Saturday, July 17, 2010

You should know...




Dear Lily and London,


It is Saturday morning. Lily spent the night at Gamma and Pop's, London is pantiless in the living room watching cartoons, Daddy is enjoying a much needed break golfing with his buddies, and I am working my way clockwise through the house barefoot and half-dressed trying to catch up on some sorely necessary cleaning. It's often when I'm cleaning and listening to my Pandora mix that I think and think and think. Usually about you. And occasionally during these thought bursts, I know I need to sit down and record them before they go. I've already missed too many opportunities to sit and record what I want you to know about this life - right now - raising you both.

Thank heavens for this blog. It's been such a good outlet for me, allowing for quick moments of memories that I can upload and record without too much effort. It has spared a boat-load of guilt for not being a scrapbooker, or in depth journal keeper. By the time you're old enough to appreciate any stories about yourselves as toddlers, a "blog" will probably be a laughable antique. And I will try and keep it from you until I think you're really old enough to appreciate these little stories and moments, because they are such. a. treasure. to me.

I sat in Relief Society*(see below)* a couple weeks ago at church, crying. I am the Laurel's advisor (which is the adult leader for girls 16-18 years old). Once a month, we join the Relief Society during church. This particular day was one of them, and I sat lined up with all my teenage girlies. They all frequently roll their eyes and occasionally protest at the idea of joining with the Relief Society...there is simply too much adult woman emotion and sentiment and conversation flying around for a 17 year-old to process. And as a previous 17 year-old myself, I understand.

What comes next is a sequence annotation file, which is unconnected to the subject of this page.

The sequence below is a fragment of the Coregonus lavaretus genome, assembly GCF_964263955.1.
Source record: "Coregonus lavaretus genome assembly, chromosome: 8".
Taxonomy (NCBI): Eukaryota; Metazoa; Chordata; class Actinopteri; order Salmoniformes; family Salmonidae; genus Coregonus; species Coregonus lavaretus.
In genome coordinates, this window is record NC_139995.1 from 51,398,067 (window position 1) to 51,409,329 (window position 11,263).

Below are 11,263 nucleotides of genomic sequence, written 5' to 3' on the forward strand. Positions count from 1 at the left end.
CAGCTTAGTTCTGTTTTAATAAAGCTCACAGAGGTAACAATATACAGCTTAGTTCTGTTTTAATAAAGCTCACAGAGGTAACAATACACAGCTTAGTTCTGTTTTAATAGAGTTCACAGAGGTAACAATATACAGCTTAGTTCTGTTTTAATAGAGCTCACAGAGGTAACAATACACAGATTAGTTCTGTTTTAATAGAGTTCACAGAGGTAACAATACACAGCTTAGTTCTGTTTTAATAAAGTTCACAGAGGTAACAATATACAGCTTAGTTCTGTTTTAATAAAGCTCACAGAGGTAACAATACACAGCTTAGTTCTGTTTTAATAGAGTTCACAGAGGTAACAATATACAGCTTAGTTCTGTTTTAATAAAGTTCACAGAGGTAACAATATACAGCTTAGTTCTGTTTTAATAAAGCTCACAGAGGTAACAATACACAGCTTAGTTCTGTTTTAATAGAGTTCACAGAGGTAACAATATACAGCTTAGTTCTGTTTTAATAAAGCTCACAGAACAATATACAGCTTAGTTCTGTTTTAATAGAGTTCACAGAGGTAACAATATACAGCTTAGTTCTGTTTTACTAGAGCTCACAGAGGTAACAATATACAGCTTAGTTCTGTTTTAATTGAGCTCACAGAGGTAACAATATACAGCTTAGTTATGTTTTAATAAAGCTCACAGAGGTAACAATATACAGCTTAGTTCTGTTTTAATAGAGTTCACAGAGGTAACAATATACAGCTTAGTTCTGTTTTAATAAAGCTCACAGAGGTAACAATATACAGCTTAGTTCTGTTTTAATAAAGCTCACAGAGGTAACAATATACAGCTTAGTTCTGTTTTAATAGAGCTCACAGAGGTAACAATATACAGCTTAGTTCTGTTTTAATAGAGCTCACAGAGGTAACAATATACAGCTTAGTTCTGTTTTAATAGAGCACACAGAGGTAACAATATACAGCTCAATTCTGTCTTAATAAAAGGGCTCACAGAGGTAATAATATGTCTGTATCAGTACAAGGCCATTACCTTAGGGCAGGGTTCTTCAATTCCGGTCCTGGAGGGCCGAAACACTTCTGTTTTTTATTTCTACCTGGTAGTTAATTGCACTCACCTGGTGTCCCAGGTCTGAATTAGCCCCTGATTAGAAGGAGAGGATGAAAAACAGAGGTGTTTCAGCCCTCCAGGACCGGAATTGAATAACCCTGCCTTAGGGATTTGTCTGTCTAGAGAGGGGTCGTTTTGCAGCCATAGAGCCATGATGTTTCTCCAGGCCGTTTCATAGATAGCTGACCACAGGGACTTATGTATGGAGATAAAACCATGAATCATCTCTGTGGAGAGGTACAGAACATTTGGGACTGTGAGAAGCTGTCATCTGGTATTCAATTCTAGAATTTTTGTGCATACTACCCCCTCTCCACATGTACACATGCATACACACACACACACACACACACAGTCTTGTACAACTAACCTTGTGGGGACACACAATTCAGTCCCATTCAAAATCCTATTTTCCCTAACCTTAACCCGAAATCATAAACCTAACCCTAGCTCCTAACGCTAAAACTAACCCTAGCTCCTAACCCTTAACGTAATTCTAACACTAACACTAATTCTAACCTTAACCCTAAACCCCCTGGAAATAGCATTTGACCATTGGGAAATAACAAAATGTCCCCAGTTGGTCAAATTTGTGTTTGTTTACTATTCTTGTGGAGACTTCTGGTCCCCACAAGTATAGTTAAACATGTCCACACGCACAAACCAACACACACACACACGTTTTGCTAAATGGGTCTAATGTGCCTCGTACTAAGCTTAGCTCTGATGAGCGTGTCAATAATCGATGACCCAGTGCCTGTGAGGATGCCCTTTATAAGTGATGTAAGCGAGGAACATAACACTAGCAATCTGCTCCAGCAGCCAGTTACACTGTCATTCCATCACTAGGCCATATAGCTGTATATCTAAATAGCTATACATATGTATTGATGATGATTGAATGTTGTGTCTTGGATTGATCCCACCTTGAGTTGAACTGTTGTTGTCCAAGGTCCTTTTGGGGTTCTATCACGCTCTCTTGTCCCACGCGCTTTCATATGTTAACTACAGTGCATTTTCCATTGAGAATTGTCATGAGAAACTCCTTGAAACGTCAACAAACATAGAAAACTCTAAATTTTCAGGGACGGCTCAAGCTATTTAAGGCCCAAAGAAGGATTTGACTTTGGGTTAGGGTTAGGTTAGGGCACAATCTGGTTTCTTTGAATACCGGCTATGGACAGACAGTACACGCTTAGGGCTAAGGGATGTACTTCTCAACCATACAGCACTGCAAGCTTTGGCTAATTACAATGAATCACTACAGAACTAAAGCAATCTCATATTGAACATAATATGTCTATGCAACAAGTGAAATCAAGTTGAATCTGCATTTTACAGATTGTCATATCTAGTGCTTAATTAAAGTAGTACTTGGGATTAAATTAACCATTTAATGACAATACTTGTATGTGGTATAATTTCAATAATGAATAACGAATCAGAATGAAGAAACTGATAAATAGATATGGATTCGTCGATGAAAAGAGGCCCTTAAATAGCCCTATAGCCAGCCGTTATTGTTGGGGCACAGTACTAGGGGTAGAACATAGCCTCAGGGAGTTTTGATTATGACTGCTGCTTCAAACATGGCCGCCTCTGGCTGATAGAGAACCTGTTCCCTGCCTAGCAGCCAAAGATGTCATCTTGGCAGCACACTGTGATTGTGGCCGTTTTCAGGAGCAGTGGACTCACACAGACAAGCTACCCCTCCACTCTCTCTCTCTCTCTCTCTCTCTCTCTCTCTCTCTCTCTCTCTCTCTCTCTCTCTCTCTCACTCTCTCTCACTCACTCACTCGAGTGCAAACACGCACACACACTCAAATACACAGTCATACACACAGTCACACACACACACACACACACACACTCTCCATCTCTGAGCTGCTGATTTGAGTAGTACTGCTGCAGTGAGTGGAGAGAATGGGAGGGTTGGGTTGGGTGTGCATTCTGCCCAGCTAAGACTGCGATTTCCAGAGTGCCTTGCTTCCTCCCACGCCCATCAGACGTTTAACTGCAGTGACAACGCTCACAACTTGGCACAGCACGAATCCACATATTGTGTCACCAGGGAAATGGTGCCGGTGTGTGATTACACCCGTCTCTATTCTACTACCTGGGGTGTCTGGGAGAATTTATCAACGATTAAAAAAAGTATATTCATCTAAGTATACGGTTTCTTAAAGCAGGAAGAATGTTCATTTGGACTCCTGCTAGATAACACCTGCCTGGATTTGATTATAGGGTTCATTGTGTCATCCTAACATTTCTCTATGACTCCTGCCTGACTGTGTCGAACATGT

But I couldn't help it this day as we all sat in class. The emotion just came, and I sat privately trying to quickly wipe the tears rolling incessantly down my cheeks. Don't let the girls see this...Don't let the girls see this....Don't let the girls see this.....

The topic of the day's lesson was helping our youth understand their worth and value. Leading them down good paths as mothers, church leaders, and friends. We discussed the seemingly insurmountable challenges every young girl seems to face in this world, and the instructor briefly elaborated on that golden time - from birth to around 8 years-old - when children are relatively free from the realities of the world. The time when we, as mothers, have an easier upper hand of influence on our children. She looked at me with a smile as she spoke of the joy contained in that brief window of time when you're raising little ones and said, "Right Rachel? You certainly know what I'm speaking about right now."

Enter floodgates of emotion. Oh boy do I. My mind instantly flashed to a day last month when Lily asked to go ride her bike with her "friends" down the street. It was the first day I really allowed her freedom to go out solo, on her own, suited up with a helmet to roam our street with a group of children. Sarah was visiting, and we both walked out and watched her ride excitedly in the distance, peddling as fast as she could to keep up with the 'big kids', smiling from ear to ear. It was the cutest and dearest sight, her bright red cheeks and princess bike cruising along, and yet I turned to Sarah and said, "Why does this make me want to collapse in fetal position and bawl my eyes out?!"

There she was, my soul on training wheels, riding away with her friends. And me left, standing there watching in the distance, muttering every prayer of protection and love and security to always blanket her. And I felt it. The time is closing in. She's growing up so fast.